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Megaupload duo will go to prison at last, but Kim Dotcom fights on… – Naked Security

Two of the four original defendants in the Megaupload case have finally been sentenced, eleven years after the infamous file-sharing site was taken down by the FBI. Megaupload was accused of generating revenue by encouraging and rewarding large-scale uploading and downloading of stolen content, resulting in charges of conspiracy to commit racketeering and money laundering, as well as copyright offences. Founder Kim Dotcom and his crew were identified as the main players in the so-called Mega Conspiracy, with Mathias Ortmann and Bram van der Kolk now having been sentenced after challenging extradition for many years. The judge’s report noted that while cloud storage and file-sharing services are not inherently illegal, the vast majority of Megaupload’s traffic consisted of copyright-protected content made available in breach of the rights of copyright owners.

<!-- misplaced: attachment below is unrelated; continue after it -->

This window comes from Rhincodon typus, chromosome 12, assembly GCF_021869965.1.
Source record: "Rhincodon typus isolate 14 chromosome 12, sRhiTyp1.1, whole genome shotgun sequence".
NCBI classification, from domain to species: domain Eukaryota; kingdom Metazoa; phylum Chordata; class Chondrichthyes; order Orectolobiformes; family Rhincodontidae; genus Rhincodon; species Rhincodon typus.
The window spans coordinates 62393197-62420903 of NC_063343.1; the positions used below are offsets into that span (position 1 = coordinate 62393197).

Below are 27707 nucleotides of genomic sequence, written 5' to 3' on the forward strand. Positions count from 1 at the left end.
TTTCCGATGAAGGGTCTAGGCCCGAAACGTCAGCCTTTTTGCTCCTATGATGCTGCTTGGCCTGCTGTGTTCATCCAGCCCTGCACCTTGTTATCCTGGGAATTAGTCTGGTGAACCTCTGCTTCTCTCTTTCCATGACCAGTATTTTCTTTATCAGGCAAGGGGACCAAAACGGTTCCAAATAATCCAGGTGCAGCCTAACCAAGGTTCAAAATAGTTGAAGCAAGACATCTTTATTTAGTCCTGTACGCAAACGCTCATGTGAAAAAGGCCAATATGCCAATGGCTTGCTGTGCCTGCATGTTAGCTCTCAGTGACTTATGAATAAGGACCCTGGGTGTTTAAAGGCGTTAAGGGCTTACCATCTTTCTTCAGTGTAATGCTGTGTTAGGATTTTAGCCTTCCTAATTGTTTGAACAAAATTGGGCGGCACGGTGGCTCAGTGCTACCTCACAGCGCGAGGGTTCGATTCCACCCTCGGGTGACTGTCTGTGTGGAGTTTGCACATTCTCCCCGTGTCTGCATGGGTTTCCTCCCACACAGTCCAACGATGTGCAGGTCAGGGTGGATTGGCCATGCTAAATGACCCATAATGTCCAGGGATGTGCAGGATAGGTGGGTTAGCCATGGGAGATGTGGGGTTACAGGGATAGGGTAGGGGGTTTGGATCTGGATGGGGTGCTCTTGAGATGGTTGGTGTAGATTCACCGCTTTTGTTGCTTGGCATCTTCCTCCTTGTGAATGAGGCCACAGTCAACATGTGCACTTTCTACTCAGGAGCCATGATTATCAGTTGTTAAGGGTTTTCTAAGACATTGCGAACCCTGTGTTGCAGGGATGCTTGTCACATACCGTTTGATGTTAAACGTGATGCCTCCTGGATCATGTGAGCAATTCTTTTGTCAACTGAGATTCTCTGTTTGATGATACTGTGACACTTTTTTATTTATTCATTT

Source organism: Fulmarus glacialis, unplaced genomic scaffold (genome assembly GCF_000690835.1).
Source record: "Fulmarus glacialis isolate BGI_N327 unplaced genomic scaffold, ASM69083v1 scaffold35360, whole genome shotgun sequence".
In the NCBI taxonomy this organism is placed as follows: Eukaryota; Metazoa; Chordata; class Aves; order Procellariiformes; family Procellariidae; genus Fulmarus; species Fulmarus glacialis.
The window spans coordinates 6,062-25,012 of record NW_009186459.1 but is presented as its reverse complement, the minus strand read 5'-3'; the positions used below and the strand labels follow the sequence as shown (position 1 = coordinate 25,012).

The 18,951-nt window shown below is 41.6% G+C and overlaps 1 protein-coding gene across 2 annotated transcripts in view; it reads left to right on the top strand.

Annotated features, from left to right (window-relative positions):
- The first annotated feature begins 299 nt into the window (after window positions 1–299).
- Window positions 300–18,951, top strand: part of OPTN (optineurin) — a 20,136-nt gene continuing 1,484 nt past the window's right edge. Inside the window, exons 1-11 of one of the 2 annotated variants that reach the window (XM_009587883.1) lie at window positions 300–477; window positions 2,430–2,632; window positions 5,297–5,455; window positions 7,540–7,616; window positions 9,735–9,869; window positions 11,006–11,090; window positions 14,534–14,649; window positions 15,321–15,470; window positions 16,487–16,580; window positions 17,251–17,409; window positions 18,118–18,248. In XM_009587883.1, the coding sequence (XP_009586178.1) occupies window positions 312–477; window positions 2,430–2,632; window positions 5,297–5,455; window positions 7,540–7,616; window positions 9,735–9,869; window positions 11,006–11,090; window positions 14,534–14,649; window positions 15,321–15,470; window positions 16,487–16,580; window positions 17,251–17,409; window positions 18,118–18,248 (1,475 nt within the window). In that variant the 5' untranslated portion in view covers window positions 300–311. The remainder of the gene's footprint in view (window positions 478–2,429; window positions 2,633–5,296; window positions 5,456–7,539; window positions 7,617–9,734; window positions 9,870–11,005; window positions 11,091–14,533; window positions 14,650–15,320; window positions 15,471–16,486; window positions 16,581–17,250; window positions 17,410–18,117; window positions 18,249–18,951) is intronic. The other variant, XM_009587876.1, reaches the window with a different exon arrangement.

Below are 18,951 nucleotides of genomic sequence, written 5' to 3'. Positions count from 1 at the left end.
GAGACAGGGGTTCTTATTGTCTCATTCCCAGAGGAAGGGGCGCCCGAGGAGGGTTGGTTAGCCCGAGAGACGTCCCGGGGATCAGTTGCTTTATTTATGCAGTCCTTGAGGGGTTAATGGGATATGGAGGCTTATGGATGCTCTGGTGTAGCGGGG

The court found that the defendants knew their actions would result in legal challenges and actively encouraged illegal uploaders in order to grow their subscription business. They also disguised the publicly visible amount of infringing content and planned how to pretend to react to takedown requests without doing so. The court accepted that adjudicating the actual harm done to copyright holders in a case like this is a contentious topic, with a 2017 judgment in the English Court of Appeal questioning the often multi-billion-dollar losses claimed by large corporate copyright holders. However, the court did acknowledge that smaller producers, who may not have suffered multi-million dollar losses, were directly and personally harmed by piracy of their work.

The Megaupload case has been a long and complicated one, with various legal battles fought over the years. While some may argue that file-sharing services like Megaupload and Google are just two sides of the same coin, the FBI and US courts disagree. The sentencing of two of the main players in the Mega Conspiracy serves as a reminder that engaging in illegal activities, even if they appear to be a profitable business model, can have severe consequences in the long run. The case also highlights the importance of protecting the rights of copyright owners, regardless of the size of their business.

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